We all know and love Baby Ariel because she represents a generation that has had to experience changes faster than any others. Whether she is creating media content, acting, writing, or singing, she always finds ways to show love and make people feel welcome, accepted, and happy.
Recently, she released blue, a very own personal album whose songs have been like a mirror where she can see her reflection, redefine her new era, and find herself again.
We had a conversation to talk about her life and latest projects, so I hope you enjoy it, delight yourself with her music, and feel inspired to embrace the love and plurality Baby Ariel has always share with us.
Baby Ariel | Exclusive Interview
VT: According to you, what are the highs and lows of being popular on social media?
BA: Wow! The last few years have been a whirlwind. The highs for sure have been having a chance to meet amazing people from literally all over the world. And getting to pursue my dreams of being an actor, putting out my own music, and hopefully one day, being a filmmaker has been unbelievable.
I’m so grateful for all of those things. But there have been lows too.
This all started when I was 14, and it was completely unexpected. So, it took me some time to learn to deal with a lot of the hate I’d get online from complete strangers. And, I missed a lot of things that teens get to do like prom and homecoming and just having a high school experience.
But the hardest part was learning to truly embrace myself.
For a long time, I felt so much constant pressure to make sure that everything I did was living up to everybody else’s expectations. And as a kid, it’s hard not to base your own self-worth on how many likes a post is getting and how many followers I have and all of those things that everyone is looking at.
But I finally learned to put that down. Now, I’m focused on just being myself and pursuing my own dreams.
VT: Many parents are concern about the time their children spend in front of a screen. Did your parents ever tell you to spend less time online or something similar? How was it for them to know you were becoming a social media personality?
BA: Haha! I remember that first weekend when things started going crazy on musical.ly. Our whole family was kind of freaking out because we didn’t know what was going on. I think my dad was especially concerned! But, pretty quickly, we all sat down and talked about it and just worked through it as a family.
After that, all of our lives changed because, in a lot of ways, my mom had to help me almost full-time to balance my online stuff along with homeschool; my little brother had to make a lot of sacrifices too, as far as just having a “normal” teenage life.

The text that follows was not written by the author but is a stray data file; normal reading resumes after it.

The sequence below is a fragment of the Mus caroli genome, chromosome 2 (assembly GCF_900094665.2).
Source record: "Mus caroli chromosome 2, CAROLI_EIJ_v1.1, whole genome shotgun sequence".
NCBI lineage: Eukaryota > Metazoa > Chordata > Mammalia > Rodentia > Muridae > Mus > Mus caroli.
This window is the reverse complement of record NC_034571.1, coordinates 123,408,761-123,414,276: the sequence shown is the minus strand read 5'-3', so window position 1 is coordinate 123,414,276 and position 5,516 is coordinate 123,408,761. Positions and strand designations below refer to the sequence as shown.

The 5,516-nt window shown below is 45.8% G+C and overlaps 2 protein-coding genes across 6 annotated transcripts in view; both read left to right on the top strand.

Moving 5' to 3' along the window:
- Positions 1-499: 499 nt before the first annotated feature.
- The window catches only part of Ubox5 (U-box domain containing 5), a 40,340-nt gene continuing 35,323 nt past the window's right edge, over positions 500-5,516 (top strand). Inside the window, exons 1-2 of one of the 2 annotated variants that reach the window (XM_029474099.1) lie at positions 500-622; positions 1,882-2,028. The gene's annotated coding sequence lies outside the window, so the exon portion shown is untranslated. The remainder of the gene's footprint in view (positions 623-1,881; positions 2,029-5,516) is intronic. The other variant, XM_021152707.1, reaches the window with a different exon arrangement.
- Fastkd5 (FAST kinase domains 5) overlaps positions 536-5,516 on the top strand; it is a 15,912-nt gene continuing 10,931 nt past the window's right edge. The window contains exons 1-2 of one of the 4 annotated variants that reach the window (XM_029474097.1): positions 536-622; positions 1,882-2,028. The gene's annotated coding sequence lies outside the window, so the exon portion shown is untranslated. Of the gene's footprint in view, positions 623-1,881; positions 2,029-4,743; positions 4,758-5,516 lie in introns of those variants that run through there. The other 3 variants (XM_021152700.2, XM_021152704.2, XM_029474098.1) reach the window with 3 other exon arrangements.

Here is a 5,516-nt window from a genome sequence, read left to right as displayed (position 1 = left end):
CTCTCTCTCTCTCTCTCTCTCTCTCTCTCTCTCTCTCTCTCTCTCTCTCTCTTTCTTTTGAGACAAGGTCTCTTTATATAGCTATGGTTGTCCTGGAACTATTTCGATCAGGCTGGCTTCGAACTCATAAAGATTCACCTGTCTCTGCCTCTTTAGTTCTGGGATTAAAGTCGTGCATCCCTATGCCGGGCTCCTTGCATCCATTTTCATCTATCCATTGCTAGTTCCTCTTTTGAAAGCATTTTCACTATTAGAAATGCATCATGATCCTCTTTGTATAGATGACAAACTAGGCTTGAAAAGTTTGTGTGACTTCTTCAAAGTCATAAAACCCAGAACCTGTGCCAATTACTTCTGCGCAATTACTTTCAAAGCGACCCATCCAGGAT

As far as spending time online, I think we all realized that it was kind of a job, so we didn’t stress too much about it.
Actually, at some point, I realized that I wanted to spend less time online for myself, and now, I honestly give myself long breaks away from my phone.
VT: Which acting memories do you always cherish so far?
BA: That’s hard to answer because I’ve had so many amazing experiences! So a few highlights: I loved my first real role, which was with Jace Norman on Nickelodeon’s Bixler High. That was just beyond exciting, getting to make a movie.
And working with Disney Channel has been amazing. Between getting to guest on Bizaardvark, with Madison Hu, Olivia Rodrigo, and DeVore Ledridge, to now making lifelong friendships with the cast of the Zombies movies, which are soo much fun to work on!
So, I know I didn’t really answer, but the truth is I love acting so much, and I love getting to meet awesome people! So these have all been great, and I can’t wait for more!
Finding myself again
VT: “blue” is finally available everywhere; what can you tell us about the creative process and the inspiration for this album?
BA: For me, writing music is kind of like my own personal therapy. I think, at the end of 2019 and going into 2020, I really felt like I wasn’t sure of myself and who I was anymore.
I had been on this social media non-stop rollercoaster for like 4 or 5 years, and I just felt lost. So I’d sit at my piano or with my guitar and start playing chords and sing melodies and lyrics as a way to get all of this toxic blah out of my system, to find myself again.
Once the songs started taking shape, we realized the record label wasn’t going to support this direction that I wanted to take with my music, so I asked to be released.
All of this happened during COVID, so we went on to record them on a laptop in our home studio. It is a truly independent record.
My dad, who’s a musician and songwriter, helped me a lot with finishing the writing and then recording and producing it all. So, blue is my journal entry, my personal cleansing to find myself again. It’s very personal, but it’s also why it was important to me to share it with my supporters.
VT: The album has 6 songs. How do you feel represented in each one of them?
BA: Oh man, that’s a lot! I think each one, in some ways, is about me finding myself again.